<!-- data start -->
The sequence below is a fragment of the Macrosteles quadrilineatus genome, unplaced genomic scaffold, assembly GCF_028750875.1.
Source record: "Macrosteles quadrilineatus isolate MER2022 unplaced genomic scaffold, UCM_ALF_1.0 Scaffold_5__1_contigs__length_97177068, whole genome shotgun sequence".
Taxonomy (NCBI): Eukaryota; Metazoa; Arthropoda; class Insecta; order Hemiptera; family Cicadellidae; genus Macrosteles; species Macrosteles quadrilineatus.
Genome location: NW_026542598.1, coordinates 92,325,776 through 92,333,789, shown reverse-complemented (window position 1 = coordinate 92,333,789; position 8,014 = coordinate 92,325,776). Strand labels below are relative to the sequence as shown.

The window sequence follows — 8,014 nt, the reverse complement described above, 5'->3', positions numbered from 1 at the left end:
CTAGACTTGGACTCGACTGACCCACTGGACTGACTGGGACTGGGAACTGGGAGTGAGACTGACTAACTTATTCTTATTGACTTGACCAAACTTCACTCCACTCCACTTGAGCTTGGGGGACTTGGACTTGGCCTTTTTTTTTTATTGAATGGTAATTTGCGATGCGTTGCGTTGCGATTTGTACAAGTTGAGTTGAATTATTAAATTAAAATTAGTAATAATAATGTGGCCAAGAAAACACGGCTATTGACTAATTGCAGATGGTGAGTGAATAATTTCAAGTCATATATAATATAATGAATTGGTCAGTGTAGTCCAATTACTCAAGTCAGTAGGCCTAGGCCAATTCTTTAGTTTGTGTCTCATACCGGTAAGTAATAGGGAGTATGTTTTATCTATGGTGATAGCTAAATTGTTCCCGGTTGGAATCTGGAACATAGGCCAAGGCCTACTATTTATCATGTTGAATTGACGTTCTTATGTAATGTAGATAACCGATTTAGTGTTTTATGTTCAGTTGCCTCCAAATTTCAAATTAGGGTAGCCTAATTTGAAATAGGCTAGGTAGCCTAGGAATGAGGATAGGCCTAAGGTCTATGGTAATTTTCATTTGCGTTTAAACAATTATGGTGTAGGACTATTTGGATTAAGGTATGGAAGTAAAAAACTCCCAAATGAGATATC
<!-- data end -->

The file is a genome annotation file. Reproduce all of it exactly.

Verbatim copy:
The sequence below is a fragment of the Macrosteles quadrilineatus genome, unplaced genomic scaffold, assembly GCF_028750875.1.
Source record: "Macrosteles quadrilineatus isolate MER2022 unplaced genomic scaffold, UCM_ALF_1.0 Scaffold_5__1_contigs__length_97177068, whole genome shotgun sequence".
Taxonomy (NCBI): Eukaryota; Metazoa; Arthropoda; class Insecta; order Hemiptera; family Cicadellidae; genus Macrosteles; species Macrosteles quadrilineatus.
Genome location: NW_026542598.1, coordinates 92,325,776 through 92,333,789, shown reverse-complemented (window position 1 = coordinate 92,333,789; position 8,014 = coordinate 92,325,776). Strand labels below are relative to the sequence as shown.

The window sequence follows — 8,014 nt, the reverse complement described above, 5'->3', positions numbered from 1 at the left end:
CTAGACTTGGACTCGACTGACCCACTGGACTGACTGGGACTGGGAACTGGGAGTGAGACTGACTAACTTATTCTTATTGACTTGACCAAACTTCACTCCACTCCACTTGAGCTTGGGGGACTTGGACTTGGCCTTTTTTTTTTATTGAATGGTAATTTGCGATGCGTTGCGTTGCGATTTGTACAAGTTGAGTTGAATTATTAAATTAAAATTAGTAATAATAATGTGGCCAAGAAAACACGGCTATTGACTAATTGCAGATGGTGAGTGAATAATTTCAAGTCATATATAATATAATGAATTGGTCAGTGTAGTCCAATTACTCAAGTCAGTAGGCCTAGGCCAATTCTTTAGTTTGTGTCTCATACCGGTAAGTAATAGGGAGTATGTTTTATCTATGGTGATAGCTAAATTGTTCCCGGTTGGAATCTGGAACATAGGCCAAGGCCTACTATTTATCATGTTGAATTGACGTTCTTATGTAATGTAGATAACCGATTTAGTGTTTTATGTTCAGTTGCCTCCAAATTTCAAATTAGGGTAGCCTAATTTGAAATAGGCTAGGTAGCCTAGGAATGAGGATAGGCCTAAGGTCTATGGTAATTTTCATTTGCGTTTAAACAATTATGGTGTAGGACTATTTGGATTAAGGTATGGAAGTAAAAAACTCCCAAATGAGATATC